Lee Sittler

Enter SONYA.           
            Mark each occasion with the theme blasé.
            Circle all the words that really mean blasé.
            Skin a touch of buttermilk white and dinner crème-blasé.
            A woman, for every man, makes an idle dream blasé.
            A woman, in portions, pulls away; tries for her sake not to seem blasé.
            I’m a chemical tainting the mental stream blasé.
            I’m an old friend watching the painter treat the theme blasé.
            Enter three Customers who sit at an open table.

            My concept of working as a team: blasé.
            The corrupt presentation of food can make it seem blasé.
            Disgruntled Customer, you mistook me for a woman of extreme blasé.

Enter BRANDON and BILL, side by side, cooking meats.
Brandon.         There’s love in a spatula, Bill; we’re here to create
                        something beautiful:

                                    1. I noticed a man
                                        In absent lull near the door.
                                        Then he noticed me.

                                    2. Revolving like sand,
                                        He began lulling slower,
                                        A smile like debris.

                                    3. I wrote this haiku
                                        I don’t think you understand;
                                        Now you notice me.

                        Let a grey day that wishes to stroke
with a different palette feel free to do so.
I’m the figure in its watercolor;
                        I only wait to be escorted into each day’s memoirs.

He takes a sip from his plastic cup of water.

 Enter JULIE and TATTOO ARTIST.  She sits in his chair, and he begins to tattoo her shoulder.
Julie.    Hard in a skepticism of this world’s magnitude
            to admit that you believe in God,
            or at least in a man you can’t see,
            touch, or talk to, but who
            has an ultimate authority over you,
            who tells you when to sleep,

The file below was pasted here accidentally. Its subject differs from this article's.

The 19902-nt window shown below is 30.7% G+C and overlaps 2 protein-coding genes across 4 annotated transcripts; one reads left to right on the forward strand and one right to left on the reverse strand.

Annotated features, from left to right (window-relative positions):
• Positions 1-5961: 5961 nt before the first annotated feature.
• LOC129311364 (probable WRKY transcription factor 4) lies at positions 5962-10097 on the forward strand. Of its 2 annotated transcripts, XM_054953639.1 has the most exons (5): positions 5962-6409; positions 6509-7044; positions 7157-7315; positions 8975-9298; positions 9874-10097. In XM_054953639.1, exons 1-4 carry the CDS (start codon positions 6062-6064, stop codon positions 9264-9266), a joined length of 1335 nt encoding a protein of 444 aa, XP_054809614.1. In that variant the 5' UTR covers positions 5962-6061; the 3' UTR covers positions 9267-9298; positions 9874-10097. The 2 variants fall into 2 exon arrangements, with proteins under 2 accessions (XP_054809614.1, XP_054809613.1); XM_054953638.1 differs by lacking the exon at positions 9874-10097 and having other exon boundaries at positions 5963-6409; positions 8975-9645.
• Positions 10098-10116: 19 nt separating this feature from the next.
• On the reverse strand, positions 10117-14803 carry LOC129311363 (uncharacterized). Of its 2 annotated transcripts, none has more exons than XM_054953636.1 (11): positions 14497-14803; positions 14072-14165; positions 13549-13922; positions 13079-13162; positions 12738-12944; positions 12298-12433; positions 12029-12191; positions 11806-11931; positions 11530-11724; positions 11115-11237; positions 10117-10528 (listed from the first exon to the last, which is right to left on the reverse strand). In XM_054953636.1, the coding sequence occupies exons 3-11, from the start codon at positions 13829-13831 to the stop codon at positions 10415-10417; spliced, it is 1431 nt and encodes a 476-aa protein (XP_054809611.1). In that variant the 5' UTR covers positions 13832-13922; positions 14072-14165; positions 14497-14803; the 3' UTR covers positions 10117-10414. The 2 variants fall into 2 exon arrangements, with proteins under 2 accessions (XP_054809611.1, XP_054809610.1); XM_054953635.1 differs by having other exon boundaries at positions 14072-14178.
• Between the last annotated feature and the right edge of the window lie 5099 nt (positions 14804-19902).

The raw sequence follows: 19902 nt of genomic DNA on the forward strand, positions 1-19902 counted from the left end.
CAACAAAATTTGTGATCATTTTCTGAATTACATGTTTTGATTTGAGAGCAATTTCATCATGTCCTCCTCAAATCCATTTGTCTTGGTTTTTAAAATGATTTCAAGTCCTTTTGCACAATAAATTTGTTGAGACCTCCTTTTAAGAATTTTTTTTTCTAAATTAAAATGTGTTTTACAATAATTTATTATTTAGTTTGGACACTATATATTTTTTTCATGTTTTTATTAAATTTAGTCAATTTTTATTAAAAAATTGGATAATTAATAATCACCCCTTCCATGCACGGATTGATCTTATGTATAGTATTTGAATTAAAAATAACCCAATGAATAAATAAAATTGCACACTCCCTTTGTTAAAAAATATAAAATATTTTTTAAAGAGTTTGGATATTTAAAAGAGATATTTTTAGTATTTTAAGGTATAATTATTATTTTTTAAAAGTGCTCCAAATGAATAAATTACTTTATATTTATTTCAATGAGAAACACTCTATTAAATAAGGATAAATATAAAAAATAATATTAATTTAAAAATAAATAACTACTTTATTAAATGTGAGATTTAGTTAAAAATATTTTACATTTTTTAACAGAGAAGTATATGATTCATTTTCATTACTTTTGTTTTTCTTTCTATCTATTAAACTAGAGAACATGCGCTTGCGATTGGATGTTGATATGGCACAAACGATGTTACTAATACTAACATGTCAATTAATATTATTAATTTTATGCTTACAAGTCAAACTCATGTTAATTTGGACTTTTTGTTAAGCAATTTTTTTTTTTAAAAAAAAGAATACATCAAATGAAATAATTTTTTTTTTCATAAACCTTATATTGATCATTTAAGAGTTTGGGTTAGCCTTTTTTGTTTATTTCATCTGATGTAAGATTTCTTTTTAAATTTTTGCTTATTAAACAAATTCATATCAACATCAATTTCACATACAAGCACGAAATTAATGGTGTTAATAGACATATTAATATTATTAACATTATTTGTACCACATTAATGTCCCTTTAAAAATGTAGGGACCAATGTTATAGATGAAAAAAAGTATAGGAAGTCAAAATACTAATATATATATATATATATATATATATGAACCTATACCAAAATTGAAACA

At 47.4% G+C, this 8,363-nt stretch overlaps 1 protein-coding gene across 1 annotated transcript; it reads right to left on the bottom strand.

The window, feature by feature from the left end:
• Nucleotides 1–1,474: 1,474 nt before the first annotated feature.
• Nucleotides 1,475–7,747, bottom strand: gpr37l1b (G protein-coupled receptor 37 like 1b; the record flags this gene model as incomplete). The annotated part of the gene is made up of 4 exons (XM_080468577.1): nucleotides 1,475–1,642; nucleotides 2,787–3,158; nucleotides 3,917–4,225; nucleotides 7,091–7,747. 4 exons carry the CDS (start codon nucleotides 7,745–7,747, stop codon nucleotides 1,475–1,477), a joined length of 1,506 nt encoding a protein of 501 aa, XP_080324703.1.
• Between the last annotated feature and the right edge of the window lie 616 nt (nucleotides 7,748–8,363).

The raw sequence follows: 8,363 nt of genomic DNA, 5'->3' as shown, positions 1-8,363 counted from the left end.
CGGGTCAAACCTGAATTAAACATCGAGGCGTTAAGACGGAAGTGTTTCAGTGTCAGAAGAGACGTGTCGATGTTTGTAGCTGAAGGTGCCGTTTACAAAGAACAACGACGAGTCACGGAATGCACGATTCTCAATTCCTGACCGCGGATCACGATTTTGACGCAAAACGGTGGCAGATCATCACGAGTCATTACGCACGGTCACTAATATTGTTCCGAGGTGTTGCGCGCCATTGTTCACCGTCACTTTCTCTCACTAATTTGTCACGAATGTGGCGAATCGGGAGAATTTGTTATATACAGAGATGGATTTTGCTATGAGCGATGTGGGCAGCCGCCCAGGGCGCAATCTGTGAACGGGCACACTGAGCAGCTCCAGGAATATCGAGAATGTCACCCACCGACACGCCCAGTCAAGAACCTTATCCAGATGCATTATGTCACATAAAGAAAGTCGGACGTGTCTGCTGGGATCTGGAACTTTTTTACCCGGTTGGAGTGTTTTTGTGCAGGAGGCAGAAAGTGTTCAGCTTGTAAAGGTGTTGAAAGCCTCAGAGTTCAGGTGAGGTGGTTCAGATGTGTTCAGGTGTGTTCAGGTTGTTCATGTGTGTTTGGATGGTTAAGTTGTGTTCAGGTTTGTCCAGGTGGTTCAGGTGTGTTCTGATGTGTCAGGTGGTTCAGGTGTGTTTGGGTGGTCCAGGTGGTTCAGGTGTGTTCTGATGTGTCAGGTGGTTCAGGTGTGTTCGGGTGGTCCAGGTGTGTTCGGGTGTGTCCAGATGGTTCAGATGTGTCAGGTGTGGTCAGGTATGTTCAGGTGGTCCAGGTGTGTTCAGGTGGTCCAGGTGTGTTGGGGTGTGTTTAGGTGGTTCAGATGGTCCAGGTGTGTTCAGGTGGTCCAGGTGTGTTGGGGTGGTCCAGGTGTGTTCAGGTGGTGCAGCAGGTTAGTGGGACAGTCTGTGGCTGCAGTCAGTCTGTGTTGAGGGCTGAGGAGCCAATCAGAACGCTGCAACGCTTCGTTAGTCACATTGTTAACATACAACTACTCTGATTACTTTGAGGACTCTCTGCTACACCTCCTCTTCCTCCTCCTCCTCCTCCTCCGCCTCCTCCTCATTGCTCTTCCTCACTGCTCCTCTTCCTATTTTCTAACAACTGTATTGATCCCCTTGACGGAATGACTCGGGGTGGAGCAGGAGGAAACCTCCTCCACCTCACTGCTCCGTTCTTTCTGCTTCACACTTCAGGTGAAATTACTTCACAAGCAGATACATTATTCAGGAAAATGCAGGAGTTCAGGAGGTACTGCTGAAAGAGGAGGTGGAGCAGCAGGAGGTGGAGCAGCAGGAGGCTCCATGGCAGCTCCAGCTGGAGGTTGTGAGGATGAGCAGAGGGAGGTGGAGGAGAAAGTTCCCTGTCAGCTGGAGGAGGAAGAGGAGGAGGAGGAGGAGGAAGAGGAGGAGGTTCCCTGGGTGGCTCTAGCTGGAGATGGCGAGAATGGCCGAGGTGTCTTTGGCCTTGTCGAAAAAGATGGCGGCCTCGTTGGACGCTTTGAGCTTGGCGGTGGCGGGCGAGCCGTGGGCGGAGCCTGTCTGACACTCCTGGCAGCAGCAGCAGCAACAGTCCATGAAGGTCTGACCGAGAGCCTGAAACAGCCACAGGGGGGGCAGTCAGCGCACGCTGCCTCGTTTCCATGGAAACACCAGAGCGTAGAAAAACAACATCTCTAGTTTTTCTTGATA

winds your days, peels your destiny off
            like an orange rind. 
            Hard to explain why you’d give
            anything to never see him
            but to know that he’s there
            waiting for you to rock your own life’s crib
            from its pocket of wet sand. 
The scene fades with the buzz of the Artist’s needle.


            My hands shuffle plastic

            red cups and white plates
            only a fork nearly drops on
            my way to the dish party.

            I grab the two dollars,
            tell the busser how
            one couple’s use of unwrapped
straws, their joints stuck,
forms the topography
of booth four’s littered palms.

            I blame this on hands, pale
as whipped cream, lap
the lip of this table
            like a lover in the mood
            for Philip Glass.

            I hear the jukebox pull the moan
            from Michael Jackson’s Thriller;
            He put a spell on you,
            to make you

            I’ve over six years of slip-resistance
            I’ve seen folds of wet bread
            tread my hands
            so many times under a sprayer
            that steel sinks have become maws
            in my dreams, sucking the water
            from my plates of whirled peas.
            My IBC nightmares
            where my lungs fill up with cream soda
            and I’m weeded in a pool of
            syrup to my nipples
            trying to bring root beer to more tables
than I could ever handle alone.

            In these dreams, I don’t scream,
            I just speak from the mouths of burst butter packets
            tornadoed around my ears,
            but its only when I sleep
            that these walls could get closer
            so I’m touching both sides
            with spread arms, I’m shot dead
in the chest by a ketchup bottle.

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